Programs, such as those provided by Synopsys, Inc. of Mountain View, Calif. and Cadence Design, of San Jose, Calif. automatically route conductors and locate components on a semiconductor chip using well established rules of design as well as libraries of pre-stored design modules. Once the design for a semiconductor circuit has been completed, the resultant design, in a standardized electronic format (e.g., Opus, GDSII, or the like) may be transmitted to a semiconductor fabrication facility or “fab” for fabrication.

Various modifications and adaptations may become apparent to those skilled in the relevant arts in view of the foregoing description, when read in conjunction with the accompanying drawings. However, any and all modifications of the teachings of this invention will still fall within the scope of the embodiments of this invention.

Furthermore, some of the features of the various embodiments of this invention may be used to advantage without the corresponding use of other features. As such, the foregoing description should be considered as merely illustrative of the principles, teachings and exemplary embodiments of this invention, and not in limitation thereof.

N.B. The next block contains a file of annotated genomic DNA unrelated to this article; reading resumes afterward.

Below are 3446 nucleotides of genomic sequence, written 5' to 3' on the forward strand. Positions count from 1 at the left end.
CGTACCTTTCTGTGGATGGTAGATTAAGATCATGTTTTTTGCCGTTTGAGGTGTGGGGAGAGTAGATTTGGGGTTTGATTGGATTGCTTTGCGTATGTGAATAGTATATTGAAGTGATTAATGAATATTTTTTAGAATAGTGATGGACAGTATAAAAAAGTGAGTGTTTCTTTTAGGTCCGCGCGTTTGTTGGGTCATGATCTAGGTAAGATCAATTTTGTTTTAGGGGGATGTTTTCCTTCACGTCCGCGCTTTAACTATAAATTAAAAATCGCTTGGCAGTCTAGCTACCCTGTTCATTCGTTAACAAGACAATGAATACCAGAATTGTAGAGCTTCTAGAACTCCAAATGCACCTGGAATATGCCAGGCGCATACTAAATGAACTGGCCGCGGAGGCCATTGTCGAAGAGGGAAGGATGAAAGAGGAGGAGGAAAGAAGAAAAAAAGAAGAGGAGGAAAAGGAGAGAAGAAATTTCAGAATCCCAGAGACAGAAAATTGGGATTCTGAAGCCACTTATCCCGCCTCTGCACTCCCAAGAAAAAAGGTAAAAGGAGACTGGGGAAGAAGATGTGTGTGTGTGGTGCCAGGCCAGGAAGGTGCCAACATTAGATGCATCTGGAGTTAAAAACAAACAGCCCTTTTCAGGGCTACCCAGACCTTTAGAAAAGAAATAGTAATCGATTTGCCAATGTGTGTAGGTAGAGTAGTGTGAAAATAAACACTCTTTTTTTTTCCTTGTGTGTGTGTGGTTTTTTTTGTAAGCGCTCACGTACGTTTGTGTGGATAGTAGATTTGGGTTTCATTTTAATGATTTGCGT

Referenced by
Citing PatentFiling datePublication dateApplicantTitle
US8054779 *Sep 5, 2007Nov 8, 2011Microsoft CorporationSimultaneous wireless support in software defined radio
US8718643 *Aug 16, 2012May 6, 2014Qualcomm IncorporatedDevices and methods for wireless system acquisition
US20110075596 *Sep 25, 2009Mar 31, 2011Nokia CorporationResource Overbooking
US20130029663 *Aug 16, 2012Jan 31, 2013Qualcomm IncorporatedDevices and methods for wireless system acquisition
Classifications
U.S. Classification455/552.1, 455/553.1, 370/465, 455/101, 375/295, 710/8
International ClassificationH04M1/00, H03D3/18
Cooperative ClassificationH04B1/406, G06F15/7867
European ClassificationH04B1/40C4, G06F15/78R
Legal Events
DateCodeEventDescription
May 29, 2007ASAssignment
Owner name: NOKIA CORPORATION, FINLAND
Free format text: ASSIGNMENT OF ASSIGNORS INTEREST;ASSIGNORS:ZETTERMAN, TOMMI;VARTEVA, JAAKKO;PIIPPONEN, ANTTI;AND OTHERS;REEL/FRAME:019385/0956;SIGNING DATES FROM 20070508 TO 20070509